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Face your fear and leap from ‘online warrior’ to a true tournament player

Events such as EVO are made for very experienced players, but that’s what local competitions are made for – to be a first step.

Once upon a time, in an world without internet, there was only “local versus” in Tekken. As time went by, the internet became a reality and netplay flourished, making it easy to find opponents without even leaving your couch. Thanks to this revolutionary technology in gaming the tournament scene got stronger, while keeping some of its best traits. But even with this a lot of players still asked themselves if they are fit to enter a tournament or why they should do it.

Let me tell you, there isn’t a typical profile for tournament players and anyone is welcome to play. First of all, to attend a tournament could be a good idea even if you aren’t good. Yes, you will encounter a lot a strong competitors, but at the same time a lot of them could give you advice to improve your performance and teach you something. It’s a better environment to talk and learn, rather than remaining at home playing online against someone in ranked who’s instantly playing another opponent after their victory. And alongside the official tournament matches, a lot of people just play for fun in casual matches, share thoughts and comparing fighting styles.

Video games are now considered almost like real sports, like the e-sport name testifies. You fight to win, but you also fight by being part of it, like any athlete or team participating in a league. So, don’t think that it only matters just if you make Top 8, because events can grant fun, and sometimes, even losing a well fought match could be satisfying.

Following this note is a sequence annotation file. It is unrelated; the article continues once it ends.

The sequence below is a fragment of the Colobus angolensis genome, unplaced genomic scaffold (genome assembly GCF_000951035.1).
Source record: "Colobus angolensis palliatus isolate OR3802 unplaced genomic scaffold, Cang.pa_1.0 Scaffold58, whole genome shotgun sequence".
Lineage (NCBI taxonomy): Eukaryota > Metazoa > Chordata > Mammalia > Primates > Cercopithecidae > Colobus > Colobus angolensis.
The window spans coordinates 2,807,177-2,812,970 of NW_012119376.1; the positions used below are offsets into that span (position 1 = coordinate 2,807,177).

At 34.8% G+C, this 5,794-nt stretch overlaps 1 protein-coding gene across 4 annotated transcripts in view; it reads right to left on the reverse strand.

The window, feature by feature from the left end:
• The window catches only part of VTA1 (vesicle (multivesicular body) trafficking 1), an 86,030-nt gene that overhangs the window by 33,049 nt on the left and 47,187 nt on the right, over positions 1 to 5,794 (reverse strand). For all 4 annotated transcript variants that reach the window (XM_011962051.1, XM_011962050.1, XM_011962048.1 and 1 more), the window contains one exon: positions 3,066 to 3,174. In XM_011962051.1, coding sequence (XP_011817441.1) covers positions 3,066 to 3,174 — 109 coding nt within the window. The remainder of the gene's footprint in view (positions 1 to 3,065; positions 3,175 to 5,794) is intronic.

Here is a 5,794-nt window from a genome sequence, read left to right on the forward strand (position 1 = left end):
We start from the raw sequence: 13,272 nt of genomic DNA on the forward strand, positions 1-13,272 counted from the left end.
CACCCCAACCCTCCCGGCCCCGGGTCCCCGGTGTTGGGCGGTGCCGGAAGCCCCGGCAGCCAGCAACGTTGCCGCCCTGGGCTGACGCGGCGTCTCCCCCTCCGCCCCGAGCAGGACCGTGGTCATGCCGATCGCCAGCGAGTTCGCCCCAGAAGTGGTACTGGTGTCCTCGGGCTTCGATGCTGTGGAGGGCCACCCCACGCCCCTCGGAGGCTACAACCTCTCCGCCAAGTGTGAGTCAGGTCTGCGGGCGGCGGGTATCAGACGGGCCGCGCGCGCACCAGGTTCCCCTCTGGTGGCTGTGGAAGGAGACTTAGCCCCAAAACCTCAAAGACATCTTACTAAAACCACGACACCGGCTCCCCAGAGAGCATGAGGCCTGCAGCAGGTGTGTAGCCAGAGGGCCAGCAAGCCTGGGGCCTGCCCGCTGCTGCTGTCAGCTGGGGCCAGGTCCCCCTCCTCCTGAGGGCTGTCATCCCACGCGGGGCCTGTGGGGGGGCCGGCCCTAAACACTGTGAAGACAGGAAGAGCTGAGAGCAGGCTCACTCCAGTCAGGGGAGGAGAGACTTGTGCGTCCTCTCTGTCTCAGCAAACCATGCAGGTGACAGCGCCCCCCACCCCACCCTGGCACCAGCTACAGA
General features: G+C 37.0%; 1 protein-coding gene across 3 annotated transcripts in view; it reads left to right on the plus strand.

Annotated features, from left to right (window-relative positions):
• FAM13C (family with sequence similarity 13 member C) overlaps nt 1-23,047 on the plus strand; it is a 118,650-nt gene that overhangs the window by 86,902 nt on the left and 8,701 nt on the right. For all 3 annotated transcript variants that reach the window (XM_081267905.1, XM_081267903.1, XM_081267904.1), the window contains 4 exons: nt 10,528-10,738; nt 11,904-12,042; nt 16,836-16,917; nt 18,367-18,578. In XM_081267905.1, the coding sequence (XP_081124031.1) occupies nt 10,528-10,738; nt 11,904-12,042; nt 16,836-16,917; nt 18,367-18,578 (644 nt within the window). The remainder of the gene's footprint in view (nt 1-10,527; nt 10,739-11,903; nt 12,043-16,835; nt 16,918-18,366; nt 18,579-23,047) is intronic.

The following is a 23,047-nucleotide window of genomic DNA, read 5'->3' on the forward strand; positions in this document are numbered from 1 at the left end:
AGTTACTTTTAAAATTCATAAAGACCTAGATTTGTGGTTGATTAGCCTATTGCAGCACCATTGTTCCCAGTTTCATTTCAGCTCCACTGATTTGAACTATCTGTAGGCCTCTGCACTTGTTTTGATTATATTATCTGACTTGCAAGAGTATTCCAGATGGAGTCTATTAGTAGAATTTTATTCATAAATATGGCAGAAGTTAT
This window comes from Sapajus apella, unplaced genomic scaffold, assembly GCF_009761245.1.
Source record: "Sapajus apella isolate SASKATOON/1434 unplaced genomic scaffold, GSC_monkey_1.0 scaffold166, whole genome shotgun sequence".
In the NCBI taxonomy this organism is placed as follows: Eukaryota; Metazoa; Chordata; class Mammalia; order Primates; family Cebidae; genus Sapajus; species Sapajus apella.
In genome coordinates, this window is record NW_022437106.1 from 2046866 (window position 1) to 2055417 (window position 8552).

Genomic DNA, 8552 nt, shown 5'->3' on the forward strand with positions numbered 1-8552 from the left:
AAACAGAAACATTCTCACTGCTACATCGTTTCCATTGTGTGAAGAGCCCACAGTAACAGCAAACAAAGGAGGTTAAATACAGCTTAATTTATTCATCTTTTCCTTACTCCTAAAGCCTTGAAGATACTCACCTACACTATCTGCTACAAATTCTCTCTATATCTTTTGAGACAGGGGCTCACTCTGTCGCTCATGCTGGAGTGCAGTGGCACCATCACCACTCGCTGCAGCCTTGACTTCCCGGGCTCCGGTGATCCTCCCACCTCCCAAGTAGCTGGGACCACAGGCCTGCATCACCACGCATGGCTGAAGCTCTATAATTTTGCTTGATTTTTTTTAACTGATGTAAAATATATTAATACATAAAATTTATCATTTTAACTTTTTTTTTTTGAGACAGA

By doing this you’re also supporting your local scene. Obviously numbers and attendance mean something to game developers, and seeing high participation could encourage more events in your state or country. The competitive arena is not supposed to be attended by only pros but by a wider audience. A truly healthy tournament scene is sustained by players representing various levels of skill and newcomers are welcome to keep it strong and active. Events such as EVO are made for very experienced players, but that’s what local competitions are made for – to be a first step.

Always remember that playing online is very helpful to learn the basics and a first taste of playing matches competitively. It’s a starting point for almost 90% of beginners today, and that should be your gym while you don’t have friends to play within person. When you’ve maxed out playing online matches and you can’t get enough, you may be ready to move on and hop into a local tournament. You’ll have fun too. The mood is often enthusiastic, and you will make new friends. Or, if you are more alike the Mishimas, new rivals for your blood-thirsty ambition.

This piece was actually meant for people who have NEVER entered a tournament. but there a lot of player who already have and I’m sure they have a lot of good memories to share with us by leaving a comment below or by posting in our forum. Tell us your fondest memory about this topic. It will be appreciated, especially by those looking for a reason to go to the next level.

Photo by Combo Breaker

He’s a long-time Tekken player ever since someone told him, “Hey dude, there’s a new arcade in town,” back in 1995. After working as journalist in Italy for some time, he realized he wrote about everything, but rarely about games. Because he always plays games at “hard” difficulty, the choice to bring the same principle while treating about video games drove him to write in English even though he’s Italian.

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